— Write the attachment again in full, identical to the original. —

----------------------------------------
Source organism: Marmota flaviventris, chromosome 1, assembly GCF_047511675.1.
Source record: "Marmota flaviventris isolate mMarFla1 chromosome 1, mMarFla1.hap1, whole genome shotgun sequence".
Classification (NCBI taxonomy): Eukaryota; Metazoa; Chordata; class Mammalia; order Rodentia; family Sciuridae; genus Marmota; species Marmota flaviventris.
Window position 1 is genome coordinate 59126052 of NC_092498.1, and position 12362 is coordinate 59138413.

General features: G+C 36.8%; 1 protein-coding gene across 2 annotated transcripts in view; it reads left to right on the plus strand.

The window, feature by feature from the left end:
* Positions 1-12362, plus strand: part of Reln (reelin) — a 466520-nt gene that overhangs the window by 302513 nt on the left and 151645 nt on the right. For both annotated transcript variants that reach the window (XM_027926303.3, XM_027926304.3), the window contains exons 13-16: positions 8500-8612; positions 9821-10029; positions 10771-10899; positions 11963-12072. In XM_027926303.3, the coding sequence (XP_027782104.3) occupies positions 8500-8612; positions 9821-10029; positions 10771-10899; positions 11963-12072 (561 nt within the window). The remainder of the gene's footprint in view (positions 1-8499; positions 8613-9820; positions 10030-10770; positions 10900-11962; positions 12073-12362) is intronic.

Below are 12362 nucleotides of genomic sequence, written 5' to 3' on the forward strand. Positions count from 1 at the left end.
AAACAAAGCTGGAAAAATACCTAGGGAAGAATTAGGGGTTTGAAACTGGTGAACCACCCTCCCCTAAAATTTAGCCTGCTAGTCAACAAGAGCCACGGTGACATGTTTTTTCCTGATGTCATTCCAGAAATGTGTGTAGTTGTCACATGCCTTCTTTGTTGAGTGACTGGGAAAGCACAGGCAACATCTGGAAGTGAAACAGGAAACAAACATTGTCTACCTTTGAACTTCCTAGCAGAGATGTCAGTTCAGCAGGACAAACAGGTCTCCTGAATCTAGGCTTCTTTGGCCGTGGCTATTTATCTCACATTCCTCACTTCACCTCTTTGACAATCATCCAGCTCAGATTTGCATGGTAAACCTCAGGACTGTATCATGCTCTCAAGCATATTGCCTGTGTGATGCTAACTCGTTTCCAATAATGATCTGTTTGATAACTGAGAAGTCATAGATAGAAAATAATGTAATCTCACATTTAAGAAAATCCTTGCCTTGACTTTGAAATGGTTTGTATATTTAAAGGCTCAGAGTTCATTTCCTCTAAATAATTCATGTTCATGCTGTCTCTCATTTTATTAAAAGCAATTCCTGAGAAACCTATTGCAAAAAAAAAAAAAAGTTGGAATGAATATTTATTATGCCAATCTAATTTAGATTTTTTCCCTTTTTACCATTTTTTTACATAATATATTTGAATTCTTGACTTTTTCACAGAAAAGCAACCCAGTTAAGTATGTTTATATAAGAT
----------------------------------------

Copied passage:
Source organism: Marmota flaviventris, chromosome 1, assembly GCF_047511675.1.
Source record: "Marmota flaviventris isolate mMarFla1 chromosome 1, mMarFla1.hap1, whole genome shotgun sequence".
Classification (NCBI taxonomy): Eukaryota; Metazoa; Chordata; class Mammalia; order Rodentia; family Sciuridae; genus Marmota; species Marmota flaviventris.
Window position 1 is genome coordinate 59126052 of NC_092498.1, and position 12362 is coordinate 59138413.

General features: G+C 36.8%; 1 protein-coding gene across 2 annotated transcripts in view; it reads left to right on the plus strand.

The window, feature by feature from the left end:
* Positions 1-12362, plus strand: part of Reln (reelin) — a 466520-nt gene that overhangs the window by 302513 nt on the left and 151645 nt on the right. For both annotated transcript variants that reach the window (XM_027926303.3, XM_027926304.3), the window contains exons 13-16: positions 8500-8612; positions 9821-10029; positions 10771-10899; positions 11963-12072. In XM_027926303.3, the coding sequence (XP_027782104.3) occupies positions 8500-8612; positions 9821-10029; positions 10771-10899; positions 11963-12072 (561 nt within the window). The remainder of the gene's footprint in view (positions 1-8499; positions 8613-9820; positions 10030-10770; positions 10900-11962; positions 12073-12362) is intronic.

Below are 12362 nucleotides of genomic sequence, written 5' to 3' on the forward strand. Positions count from 1 at the left end.
AAACAAAGCTGGAAAAATACCTAGGGAAGAATTAGGGGTTTGAAACTGGTGAACCACCCTCCCCTAAAATTTAGCCTGCTAGTCAACAAGAGCCACGGTGACATGTTTTTTCCTGATGTCATTCCAGAAATGTGTGTAGTTGTCACATGCCTTCTTTGTTGAGTGACTGGGAAAGCACAGGCAACATCTGGAAGTGAAACAGGAAACAAACATTGTCTACCTTTGAACTTCCTAGCAGAGATGTCAGTTCAGCAGGACAAACAGGTCTCCTGAATCTAGGCTTCTTTGGCCGTGGCTATTTATCTCACATTCCTCACTTCACCTCTTTGACAATCATCCAGCTCAGATTTGCATGGTAAACCTCAGGACTGTATCATGCTCTCAAGCATATTGCCTGTGTGATGCTAACTCGTTTCCAATAATGATCTGTTTGATAACTGAGAAGTCATAGATAGAAAATAATGTAATCTCACATTTAAGAAAATCCTTGCCTTGACTTTGAAATGGTTTGTATATTTAAAGGCTCAGAGTTCATTTCCTCTAAATAATTCATGTTCATGCTGTCTCTCATTTTATTAAAAGCAATTCCTGAGAAACCTATTGCAAAAAAAAAAAAAAGTTGGAATGAATATTTATTATGCCAATCTAATTTAGATTTTTTCCCTTTTTACCATTTTTTTACATAATATATTTGAATTCTTGACTTTTTCACAGAAAAGCAACCCAGTTAAGTATGTTTATATAAGAT